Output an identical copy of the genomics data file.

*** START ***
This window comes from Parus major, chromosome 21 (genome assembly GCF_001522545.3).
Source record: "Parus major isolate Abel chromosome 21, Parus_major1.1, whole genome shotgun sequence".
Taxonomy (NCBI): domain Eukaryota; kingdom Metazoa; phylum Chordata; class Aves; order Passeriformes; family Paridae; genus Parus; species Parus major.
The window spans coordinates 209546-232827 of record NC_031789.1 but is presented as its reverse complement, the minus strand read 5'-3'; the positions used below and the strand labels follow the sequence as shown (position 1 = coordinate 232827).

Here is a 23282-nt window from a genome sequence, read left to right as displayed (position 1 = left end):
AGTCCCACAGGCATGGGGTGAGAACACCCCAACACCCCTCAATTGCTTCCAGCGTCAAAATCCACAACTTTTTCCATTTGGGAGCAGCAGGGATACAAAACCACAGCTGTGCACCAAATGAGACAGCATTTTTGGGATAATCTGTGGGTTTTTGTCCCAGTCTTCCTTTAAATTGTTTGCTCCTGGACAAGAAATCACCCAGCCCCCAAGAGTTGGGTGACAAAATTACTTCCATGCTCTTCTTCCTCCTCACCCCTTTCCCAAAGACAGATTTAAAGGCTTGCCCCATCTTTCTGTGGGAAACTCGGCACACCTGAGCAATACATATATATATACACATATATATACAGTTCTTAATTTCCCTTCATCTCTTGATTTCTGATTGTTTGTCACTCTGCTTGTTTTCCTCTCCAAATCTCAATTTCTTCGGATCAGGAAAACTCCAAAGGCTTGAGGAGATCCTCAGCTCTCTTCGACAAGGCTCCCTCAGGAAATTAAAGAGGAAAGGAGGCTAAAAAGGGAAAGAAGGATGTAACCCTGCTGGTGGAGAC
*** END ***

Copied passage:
This window comes from Parus major, chromosome 21 (genome assembly GCF_001522545.3).
Source record: "Parus major isolate Abel chromosome 21, Parus_major1.1, whole genome shotgun sequence".
Taxonomy (NCBI): domain Eukaryota; kingdom Metazoa; phylum Chordata; class Aves; order Passeriformes; family Paridae; genus Parus; species Parus major.
The window spans coordinates 209546-232827 of record NC_031789.1 but is presented as its reverse complement, the minus strand read 5'-3'; the positions used below and the strand labels follow the sequence as shown (position 1 = coordinate 232827).

Here is a 23282-nt window from a genome sequence, read left to right as displayed (position 1 = left end):
AGTCCCACAGGCATGGGGTGAGAACACCCCAACACCCCTCAATTGCTTCCAGCGTCAAAATCCACAACTTTTTCCATTTGGGAGCAGCAGGGATACAAAACCACAGCTGTGCACCAAATGAGACAGCATTTTTGGGATAATCTGTGGGTTTTTGTCCCAGTCTTCCTTTAAATTGTTTGCTCCTGGACAAGAAATCACCCAGCCCCCAAGAGTTGGGTGACAAAATTACTTCCATGCTCTTCTTCCTCCTCACCCCTTTCCCAAAGACAGATTTAAAGGCTTGCCCCATCTTTCTGTGGGAAACTCGGCACACCTGAGCAATACATATATATATACACATATATATACAGTTCTTAATTTCCCTTCATCTCTTGATTTCTGATTGTTTGTCACTCTGCTTGTTTTCCTCTCCAAATCTCAATTTCTTCGGATCAGGAAAACTCCAAAGGCTTGAGGAGATCCTCAGCTCTCTTCGACAAGGCTCCCTCAGGAAATTAAAGAGGAAAGGAGGCTAAAAAGGGAAAGAAGGATGTAACCCTGCTGGTGGAGAC